In “A Welcoming Place” I employ a meteorological aesthetic as an allegory for oral narratives. I’m interested in how narratives can be informed by collective testimonies collected via “taking temperature”. Forecasting, I propose, is the product of this data gathering, a practice of communication and codependency that relies on pointing out the environmental manifestations and historical markers of anti-Blackness that pervades gentrified landscapes. Visit my website for more information about this project (

Choreographer Michael J. Love and I have been awarded the 2021 Tito’s Prize, which includes a sizable stipend from Tito’s Handmade Vodka at Big Medium located in Austin, TX. This awards helps Michael and I to produce a three-channel video installation as phase I of our three-part project titled “We are the [Hackers], Baby, [Hackers] are we”. In this work our alter egos, Confuserella and Babé, illustrate a location through the narratives of our family, where Black America’s history of agriculture and tap-dance merges to create a transformative landscape. I gave birth to Confuserella in 2010, as a coping mechanism and conduit for illustrating an alternate reality that could describe the culture shock of traveling from the south to the north. Michael J. Love’s alter ego, Babé, makes an appearance in his work throughout his choreography since 2017 as a receptacle for Michael’s reflection on his parents’ upbringing and the lives they lived during the 1970s. Together we build a world that acknowledges our pasts and incorporates them into our future.

“We are the [Hackers], Baby, [Hackers] are we” demonstrates a Black millennial understanding of how to actualize dreams of generations past. This is embedded in the work’s namesake, a hack of the title of the 1980 lead single from the album Real People by Nile Rodgers’s’ funk outfit, Chic. In our collaborative practice, Love and I are positioning ourselves as hackers of a Black tradition where institutional archives are undermined with critical fabulations, as discussed in the Black feminist works of Saidiya Hartman. Hartman’s term ‘critical fabulation’ points to a writing methodology that combines historical and archival research with critical theory and fictional narrative. Exploring these topics through an artistic lens enables us to incorporate our personal narratives as part of a larger historical archive ensuring we are visible in our future.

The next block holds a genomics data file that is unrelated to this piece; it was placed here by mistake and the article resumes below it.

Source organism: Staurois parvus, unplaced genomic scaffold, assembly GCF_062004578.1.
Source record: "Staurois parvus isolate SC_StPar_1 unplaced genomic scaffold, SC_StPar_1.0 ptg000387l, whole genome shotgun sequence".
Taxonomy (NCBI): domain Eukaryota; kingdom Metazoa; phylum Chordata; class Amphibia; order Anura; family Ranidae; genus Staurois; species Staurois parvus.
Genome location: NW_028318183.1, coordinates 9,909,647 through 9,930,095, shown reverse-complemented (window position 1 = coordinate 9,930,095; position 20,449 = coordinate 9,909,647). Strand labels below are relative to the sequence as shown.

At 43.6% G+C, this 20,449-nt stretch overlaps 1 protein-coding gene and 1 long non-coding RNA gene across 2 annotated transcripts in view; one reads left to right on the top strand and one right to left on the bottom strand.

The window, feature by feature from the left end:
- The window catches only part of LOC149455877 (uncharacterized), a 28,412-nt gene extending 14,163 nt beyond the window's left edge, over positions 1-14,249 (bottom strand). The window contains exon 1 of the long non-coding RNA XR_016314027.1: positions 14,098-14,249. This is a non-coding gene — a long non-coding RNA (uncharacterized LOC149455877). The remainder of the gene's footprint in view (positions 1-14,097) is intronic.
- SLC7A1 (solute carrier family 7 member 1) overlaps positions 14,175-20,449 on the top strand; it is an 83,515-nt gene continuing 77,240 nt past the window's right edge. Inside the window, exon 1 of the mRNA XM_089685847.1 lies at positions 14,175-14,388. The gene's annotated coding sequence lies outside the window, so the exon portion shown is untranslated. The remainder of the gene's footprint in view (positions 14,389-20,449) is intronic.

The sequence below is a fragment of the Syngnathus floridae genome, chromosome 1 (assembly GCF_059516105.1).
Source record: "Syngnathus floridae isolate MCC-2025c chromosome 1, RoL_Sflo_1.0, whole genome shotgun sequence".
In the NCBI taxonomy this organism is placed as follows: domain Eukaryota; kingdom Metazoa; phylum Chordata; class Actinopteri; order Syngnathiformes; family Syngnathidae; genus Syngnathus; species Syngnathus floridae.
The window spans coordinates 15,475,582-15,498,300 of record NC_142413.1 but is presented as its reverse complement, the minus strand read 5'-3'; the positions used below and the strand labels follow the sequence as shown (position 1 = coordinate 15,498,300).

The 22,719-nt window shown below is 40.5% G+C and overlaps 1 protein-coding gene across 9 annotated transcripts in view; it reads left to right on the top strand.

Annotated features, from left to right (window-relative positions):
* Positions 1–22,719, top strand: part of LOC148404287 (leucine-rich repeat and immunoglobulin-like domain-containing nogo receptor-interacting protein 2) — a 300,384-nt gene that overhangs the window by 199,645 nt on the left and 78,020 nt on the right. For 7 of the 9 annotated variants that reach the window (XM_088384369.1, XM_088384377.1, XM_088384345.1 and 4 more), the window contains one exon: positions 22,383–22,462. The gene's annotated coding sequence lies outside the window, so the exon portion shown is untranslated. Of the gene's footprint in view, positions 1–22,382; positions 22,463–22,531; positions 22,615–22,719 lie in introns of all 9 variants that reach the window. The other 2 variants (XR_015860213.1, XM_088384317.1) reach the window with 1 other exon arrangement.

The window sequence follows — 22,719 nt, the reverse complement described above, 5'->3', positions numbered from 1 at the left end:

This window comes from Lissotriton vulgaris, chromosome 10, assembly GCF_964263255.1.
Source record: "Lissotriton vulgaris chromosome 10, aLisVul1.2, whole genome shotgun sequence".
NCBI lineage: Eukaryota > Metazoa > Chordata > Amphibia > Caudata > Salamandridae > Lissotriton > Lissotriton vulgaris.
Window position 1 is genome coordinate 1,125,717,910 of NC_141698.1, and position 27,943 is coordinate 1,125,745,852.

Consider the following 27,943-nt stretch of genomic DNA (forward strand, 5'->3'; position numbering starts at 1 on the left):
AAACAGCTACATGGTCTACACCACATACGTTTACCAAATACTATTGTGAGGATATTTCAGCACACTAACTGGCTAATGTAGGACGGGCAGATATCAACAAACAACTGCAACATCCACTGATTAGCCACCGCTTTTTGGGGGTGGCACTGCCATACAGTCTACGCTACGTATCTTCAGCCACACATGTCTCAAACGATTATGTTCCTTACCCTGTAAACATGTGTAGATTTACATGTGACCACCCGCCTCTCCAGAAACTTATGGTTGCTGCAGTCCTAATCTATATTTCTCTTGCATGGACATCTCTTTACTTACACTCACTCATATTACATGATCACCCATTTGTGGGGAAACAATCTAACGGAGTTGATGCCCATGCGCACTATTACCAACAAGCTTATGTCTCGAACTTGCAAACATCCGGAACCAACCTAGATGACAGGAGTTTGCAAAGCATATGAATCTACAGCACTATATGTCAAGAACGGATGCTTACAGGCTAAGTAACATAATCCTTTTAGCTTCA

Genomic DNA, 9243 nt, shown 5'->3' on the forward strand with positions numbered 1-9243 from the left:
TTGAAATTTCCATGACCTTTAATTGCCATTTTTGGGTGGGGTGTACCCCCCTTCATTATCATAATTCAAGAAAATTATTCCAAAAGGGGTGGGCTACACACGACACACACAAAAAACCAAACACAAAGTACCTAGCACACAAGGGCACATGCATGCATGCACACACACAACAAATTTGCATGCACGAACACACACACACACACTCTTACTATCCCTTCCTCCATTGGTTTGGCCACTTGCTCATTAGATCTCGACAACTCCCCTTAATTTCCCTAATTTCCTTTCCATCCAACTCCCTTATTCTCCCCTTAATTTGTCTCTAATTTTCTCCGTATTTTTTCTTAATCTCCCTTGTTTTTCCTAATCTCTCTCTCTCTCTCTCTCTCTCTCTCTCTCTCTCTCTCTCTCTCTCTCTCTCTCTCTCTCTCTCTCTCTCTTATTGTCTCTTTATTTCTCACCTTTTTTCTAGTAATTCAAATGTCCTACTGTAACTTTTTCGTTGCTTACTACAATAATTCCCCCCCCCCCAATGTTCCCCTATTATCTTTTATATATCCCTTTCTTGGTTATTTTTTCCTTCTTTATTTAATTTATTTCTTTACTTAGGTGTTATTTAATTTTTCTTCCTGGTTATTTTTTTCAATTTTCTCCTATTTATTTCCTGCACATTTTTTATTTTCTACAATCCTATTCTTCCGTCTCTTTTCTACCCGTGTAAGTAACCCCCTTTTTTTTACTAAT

What has been the most important lesson you’ve learned along your journey?
Longevity and sustainability is and continues to be my mantra as I deepen my interests and place my health and mental wellbeing above “work”. This realization is after nearly a decade of living in New York City where I doubled down on my work ethic and hustle. I don’t have regrets about the work I put into growing as an artist and videographer during my time in NYC. When I moved to Austin, life slowed down a little and provided me with ample space and time to consider my health and overall being as part of my artistic practice.


  • $500-750 for longterm screenings (1-6 months)
  • $150-200 for class visits
  • $100 per film for one time screening (for Educators)
  • $250 per film for one time screening (for Institutions)
  • $1600+ for film/video installation commissions

Contact Info:

  • Email:
  • Website:
  • Instagram: @arielrenejacksonstudio
  • Twitter: @ArielRJackson

Image Credits
All-I-see-is-blue_2017-18-01 Chauncey Valesco AWelcomingPlace-2022-04 Hiram L. Mojica Descendance-2020-01 Hiram L. Mojica

Suggest a Story: VoyageAustin is built on recommendations from the community; it’s how we uncover hidden gems, so if you or someone you know deserves recognition please let us know here.

Leave a Reply

Your email address will not be published. Required fields are marked *

More in Uncategorized